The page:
This is our native wild relation to the onion and garlic. Milder in taste and smell than cultivated garlic, it is a useful addition to dishes and salads. Lovely white flowers adorn the plants from April to June. Perennial and fully hardy.
Good for underplanting trees and shrubs. Will slowly colonise an area to create a carpet. Like Bluebells, Wild garlic is an ancient woodland indicator species.
Only available for a short period in late winter, you are buying ten 'in the green' bulbs for the price stated above. Add 2 to the basket to buy 20 bulbs and so on. 'In the green' means that you are buying bulbs which are shooting and/or have leaves (which is the most reliable means of transplanting snowdrops). Free delivery for bulb-only orders.
Common names: Wild garlic; Ramsons; Badger's Flower; Cowleekes; Cows's leek; Cowleek; Buckrams; Broad-leaved garlic; Wood garlic Bear leek; Stinking Lilies; Eurasian wild garlic; Bear's garlic.
Ramsons is from the Saxon word hramsa, meaning 'garlic'. There is evidence it has been used in English cuisine since Celtic Britons over 1,500 years ago.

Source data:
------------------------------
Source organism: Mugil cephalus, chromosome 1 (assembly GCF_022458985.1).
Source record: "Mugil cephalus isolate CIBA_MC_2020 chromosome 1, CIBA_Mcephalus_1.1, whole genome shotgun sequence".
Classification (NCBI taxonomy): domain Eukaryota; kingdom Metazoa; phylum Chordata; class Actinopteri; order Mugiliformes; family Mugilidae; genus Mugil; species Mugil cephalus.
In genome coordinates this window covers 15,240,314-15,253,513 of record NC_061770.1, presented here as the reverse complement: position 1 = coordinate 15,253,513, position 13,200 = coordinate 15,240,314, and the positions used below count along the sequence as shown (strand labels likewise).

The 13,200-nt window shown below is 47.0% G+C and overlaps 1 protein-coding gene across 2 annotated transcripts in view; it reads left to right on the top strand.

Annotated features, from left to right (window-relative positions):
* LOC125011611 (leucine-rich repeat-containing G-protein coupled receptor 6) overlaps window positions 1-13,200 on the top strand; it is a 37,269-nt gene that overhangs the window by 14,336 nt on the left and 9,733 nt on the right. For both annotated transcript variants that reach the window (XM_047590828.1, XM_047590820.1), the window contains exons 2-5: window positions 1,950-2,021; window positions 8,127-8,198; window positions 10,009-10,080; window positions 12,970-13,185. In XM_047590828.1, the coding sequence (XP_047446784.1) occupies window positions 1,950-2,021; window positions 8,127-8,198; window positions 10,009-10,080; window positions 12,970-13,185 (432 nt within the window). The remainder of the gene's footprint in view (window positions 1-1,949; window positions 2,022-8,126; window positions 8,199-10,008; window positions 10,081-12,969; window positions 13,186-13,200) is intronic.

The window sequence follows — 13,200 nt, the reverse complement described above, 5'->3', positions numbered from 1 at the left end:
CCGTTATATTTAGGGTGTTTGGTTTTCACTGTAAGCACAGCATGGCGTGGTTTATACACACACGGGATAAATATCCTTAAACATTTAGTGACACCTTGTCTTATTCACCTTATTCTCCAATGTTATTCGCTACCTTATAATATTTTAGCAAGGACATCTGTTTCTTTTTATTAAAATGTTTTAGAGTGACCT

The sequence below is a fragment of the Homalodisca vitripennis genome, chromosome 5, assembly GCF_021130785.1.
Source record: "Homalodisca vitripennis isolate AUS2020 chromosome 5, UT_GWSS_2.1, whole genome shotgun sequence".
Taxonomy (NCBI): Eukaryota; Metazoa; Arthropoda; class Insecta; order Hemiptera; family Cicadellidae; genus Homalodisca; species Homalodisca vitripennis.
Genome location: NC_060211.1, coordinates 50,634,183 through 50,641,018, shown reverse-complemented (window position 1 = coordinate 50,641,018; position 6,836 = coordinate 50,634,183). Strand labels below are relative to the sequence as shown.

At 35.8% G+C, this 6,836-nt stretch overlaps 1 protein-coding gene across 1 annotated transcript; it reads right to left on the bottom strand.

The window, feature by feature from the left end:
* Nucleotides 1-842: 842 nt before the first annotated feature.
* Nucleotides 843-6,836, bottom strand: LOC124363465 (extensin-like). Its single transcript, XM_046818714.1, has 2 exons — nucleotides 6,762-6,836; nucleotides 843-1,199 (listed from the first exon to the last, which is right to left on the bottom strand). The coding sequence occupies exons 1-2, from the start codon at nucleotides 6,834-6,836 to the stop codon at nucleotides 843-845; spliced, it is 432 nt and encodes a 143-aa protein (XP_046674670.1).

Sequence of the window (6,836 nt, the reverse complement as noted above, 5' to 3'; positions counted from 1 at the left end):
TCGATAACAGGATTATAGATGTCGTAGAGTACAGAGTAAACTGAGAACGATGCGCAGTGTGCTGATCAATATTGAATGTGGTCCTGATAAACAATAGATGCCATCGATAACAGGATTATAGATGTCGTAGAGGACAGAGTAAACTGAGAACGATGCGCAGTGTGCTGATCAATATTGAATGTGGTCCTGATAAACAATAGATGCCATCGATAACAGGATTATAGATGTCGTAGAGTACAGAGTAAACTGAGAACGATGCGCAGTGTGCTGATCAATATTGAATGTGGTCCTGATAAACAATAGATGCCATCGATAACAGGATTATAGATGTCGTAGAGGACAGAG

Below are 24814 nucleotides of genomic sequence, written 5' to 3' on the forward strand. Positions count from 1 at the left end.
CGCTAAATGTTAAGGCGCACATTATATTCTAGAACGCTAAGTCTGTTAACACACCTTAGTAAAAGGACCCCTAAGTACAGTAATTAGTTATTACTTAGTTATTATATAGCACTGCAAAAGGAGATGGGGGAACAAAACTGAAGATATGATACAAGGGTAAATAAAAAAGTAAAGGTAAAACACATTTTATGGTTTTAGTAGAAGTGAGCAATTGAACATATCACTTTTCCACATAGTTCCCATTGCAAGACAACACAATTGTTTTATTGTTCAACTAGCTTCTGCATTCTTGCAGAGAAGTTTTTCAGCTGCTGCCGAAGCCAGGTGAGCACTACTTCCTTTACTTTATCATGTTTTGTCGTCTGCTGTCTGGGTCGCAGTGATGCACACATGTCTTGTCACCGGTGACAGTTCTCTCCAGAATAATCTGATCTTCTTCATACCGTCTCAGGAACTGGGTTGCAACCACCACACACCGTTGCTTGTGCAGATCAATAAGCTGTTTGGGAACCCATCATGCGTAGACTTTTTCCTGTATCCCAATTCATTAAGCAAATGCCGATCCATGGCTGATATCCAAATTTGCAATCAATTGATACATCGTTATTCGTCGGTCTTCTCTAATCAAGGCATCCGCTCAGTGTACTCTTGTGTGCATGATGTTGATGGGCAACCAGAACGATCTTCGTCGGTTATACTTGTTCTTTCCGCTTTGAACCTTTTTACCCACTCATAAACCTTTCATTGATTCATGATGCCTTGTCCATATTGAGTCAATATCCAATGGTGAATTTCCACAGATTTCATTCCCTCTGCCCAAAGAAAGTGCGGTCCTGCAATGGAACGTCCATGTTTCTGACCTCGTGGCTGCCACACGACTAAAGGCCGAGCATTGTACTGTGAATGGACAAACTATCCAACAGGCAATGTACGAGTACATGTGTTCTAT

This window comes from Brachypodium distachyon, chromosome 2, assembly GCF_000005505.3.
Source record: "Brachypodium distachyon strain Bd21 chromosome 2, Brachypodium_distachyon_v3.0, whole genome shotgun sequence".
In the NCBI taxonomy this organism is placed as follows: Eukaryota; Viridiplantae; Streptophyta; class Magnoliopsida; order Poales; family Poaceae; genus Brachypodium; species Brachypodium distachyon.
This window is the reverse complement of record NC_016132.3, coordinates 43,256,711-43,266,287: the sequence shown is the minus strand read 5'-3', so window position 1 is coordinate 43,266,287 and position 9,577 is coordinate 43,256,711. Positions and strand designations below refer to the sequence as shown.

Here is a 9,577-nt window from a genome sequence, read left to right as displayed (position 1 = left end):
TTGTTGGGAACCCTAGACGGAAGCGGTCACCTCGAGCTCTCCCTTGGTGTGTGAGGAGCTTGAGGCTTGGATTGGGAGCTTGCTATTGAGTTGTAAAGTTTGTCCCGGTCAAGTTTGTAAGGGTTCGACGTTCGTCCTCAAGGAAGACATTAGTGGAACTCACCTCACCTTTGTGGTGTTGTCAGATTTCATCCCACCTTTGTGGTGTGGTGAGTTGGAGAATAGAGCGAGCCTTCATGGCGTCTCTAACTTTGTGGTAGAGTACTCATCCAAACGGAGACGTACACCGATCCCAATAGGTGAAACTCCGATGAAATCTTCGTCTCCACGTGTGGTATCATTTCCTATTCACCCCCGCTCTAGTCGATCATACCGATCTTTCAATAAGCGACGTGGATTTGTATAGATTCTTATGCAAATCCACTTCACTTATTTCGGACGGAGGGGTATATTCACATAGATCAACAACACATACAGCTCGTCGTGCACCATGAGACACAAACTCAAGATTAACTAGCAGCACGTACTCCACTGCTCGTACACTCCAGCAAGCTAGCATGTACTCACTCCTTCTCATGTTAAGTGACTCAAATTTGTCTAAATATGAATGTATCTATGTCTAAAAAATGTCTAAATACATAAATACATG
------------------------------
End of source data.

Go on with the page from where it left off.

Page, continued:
Cows love to eat them, hence the common names regarding cows. In Southern England, dairy farmers have occasionally had milk from their herds rejected because of the garlic flavour imparted to it by the cows after grazing upon the plant.
All parts of the Allium ursinum plant have culinary uses, including the flower which can be used to garnish salads.
The leaves of the Allium ursinum are the most popular part to be used in food. Leaves can be used in raw salads and carry a very subtle garlicky flavour similar to that of garlic chives. When picked the leaves bruise, making them smell even stronger. When cooked the flavour of the leaves becomes softer and sweeter.
The leaf is often chopped and used to replace garlic and other herbs in many recipes. The bulb can be used in a similar way to clove garlic.
Popular dishes using the plant include pesto, soups, pasta, cheese, scones and Devonnaise.
Advantages of 'in the green' bulbs:
- root system is already developed
- you can see where you plant, avoiding bare patches and gluts
- easy to handle and no guessing which way up to plant
- plants establish much quicker and more reliably than dry bulbs
- plant from mid-January through to April
Photo 1: Adrian Pingstone, Public domain, via Wikimedia Commons